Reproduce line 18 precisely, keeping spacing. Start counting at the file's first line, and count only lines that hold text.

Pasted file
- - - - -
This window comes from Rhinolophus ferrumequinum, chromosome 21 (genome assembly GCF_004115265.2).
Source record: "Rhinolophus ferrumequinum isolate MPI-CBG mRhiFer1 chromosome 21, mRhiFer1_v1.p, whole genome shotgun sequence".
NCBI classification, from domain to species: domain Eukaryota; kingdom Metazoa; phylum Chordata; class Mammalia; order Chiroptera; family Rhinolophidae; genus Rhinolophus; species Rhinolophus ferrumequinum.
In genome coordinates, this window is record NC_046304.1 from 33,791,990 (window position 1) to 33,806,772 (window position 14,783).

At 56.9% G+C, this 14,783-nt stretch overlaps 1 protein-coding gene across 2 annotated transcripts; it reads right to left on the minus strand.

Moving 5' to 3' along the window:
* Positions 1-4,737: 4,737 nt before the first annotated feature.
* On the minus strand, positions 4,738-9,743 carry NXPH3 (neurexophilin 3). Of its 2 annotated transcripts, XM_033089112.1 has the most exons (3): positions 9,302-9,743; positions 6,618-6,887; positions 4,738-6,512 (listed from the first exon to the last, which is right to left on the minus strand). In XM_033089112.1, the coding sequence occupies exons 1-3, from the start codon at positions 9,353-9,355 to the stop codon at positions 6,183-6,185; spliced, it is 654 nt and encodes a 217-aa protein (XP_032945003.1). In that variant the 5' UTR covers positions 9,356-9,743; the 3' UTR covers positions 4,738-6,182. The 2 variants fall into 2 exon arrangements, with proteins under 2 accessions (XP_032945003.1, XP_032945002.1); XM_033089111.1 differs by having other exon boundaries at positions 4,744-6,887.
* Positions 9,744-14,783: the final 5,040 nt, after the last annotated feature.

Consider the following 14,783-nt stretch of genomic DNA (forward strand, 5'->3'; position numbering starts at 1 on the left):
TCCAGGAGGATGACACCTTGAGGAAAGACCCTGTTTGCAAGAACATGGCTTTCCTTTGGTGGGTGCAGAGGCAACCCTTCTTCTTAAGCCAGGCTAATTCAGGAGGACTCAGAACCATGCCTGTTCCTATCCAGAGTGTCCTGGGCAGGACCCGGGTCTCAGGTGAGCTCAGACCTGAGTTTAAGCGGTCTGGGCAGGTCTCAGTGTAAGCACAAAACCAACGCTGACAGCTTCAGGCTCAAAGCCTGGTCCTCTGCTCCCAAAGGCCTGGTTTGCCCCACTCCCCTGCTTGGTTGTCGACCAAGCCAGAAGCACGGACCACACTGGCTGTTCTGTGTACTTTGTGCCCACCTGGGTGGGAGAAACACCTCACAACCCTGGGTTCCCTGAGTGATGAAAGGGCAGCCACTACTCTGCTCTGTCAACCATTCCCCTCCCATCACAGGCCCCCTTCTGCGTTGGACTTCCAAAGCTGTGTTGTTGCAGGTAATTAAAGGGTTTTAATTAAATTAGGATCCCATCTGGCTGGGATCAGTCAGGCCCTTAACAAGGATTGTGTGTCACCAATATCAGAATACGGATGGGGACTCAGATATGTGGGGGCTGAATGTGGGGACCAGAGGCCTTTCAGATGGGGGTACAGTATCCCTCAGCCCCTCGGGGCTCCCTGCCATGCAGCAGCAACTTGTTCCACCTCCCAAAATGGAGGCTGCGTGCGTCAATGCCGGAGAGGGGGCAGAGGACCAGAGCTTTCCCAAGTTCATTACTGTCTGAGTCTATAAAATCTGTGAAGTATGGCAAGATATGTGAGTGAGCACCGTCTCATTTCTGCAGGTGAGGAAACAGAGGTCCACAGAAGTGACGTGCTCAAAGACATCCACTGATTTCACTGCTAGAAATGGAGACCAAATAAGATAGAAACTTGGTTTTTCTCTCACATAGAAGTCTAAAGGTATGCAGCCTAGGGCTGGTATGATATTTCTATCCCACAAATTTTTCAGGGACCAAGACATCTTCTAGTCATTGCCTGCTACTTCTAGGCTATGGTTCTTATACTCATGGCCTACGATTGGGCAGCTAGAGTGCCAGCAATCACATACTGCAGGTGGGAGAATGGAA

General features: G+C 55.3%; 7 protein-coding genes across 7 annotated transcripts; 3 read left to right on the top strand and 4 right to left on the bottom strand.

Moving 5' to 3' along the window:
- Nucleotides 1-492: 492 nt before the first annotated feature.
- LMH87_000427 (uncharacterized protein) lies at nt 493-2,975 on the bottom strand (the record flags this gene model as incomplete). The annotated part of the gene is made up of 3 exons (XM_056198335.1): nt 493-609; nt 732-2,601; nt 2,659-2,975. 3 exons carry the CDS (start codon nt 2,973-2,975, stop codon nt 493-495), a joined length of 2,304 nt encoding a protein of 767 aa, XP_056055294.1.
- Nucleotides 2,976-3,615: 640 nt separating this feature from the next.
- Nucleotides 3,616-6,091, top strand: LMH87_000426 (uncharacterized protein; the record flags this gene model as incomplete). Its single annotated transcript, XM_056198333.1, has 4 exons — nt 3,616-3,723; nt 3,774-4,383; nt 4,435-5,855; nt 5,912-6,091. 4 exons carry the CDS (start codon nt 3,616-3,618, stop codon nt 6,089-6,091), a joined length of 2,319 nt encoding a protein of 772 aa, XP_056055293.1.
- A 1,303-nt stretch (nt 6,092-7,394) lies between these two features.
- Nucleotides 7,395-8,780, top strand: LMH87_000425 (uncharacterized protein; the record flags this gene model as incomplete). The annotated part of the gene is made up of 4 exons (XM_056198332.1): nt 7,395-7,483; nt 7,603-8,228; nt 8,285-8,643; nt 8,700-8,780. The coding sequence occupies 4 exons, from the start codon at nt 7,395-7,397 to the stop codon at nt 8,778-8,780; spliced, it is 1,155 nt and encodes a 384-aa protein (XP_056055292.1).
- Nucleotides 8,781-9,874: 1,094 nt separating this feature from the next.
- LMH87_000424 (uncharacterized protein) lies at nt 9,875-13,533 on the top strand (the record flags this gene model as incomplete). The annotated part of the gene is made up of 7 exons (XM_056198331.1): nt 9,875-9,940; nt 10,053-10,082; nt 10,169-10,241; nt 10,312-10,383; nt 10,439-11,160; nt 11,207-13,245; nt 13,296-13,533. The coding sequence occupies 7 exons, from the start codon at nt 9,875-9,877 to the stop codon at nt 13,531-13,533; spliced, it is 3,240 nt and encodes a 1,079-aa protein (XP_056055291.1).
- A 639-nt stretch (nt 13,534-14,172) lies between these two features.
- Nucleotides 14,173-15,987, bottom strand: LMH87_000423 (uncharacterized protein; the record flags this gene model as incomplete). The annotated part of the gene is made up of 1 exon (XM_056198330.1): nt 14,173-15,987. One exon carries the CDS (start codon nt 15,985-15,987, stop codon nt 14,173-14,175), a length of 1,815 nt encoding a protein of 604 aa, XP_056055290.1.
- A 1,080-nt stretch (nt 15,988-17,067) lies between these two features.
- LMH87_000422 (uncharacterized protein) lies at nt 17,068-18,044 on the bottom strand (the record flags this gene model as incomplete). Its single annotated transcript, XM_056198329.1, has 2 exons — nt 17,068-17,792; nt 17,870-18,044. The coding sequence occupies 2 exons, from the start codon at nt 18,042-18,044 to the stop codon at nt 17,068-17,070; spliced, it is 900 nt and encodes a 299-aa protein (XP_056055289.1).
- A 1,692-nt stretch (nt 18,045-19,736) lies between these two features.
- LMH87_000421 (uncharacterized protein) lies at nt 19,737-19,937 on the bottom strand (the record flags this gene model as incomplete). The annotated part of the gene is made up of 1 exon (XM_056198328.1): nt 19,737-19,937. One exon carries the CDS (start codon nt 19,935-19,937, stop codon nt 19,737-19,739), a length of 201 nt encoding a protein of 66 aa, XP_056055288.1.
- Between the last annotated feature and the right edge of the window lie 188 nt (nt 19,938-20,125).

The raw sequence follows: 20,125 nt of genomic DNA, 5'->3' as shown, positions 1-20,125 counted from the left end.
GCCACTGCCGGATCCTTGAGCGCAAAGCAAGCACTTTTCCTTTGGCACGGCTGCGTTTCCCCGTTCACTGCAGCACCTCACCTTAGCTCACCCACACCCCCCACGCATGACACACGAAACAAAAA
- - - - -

- A 1,303-nt stretch (nt 6,092-7,394) lies between these two features.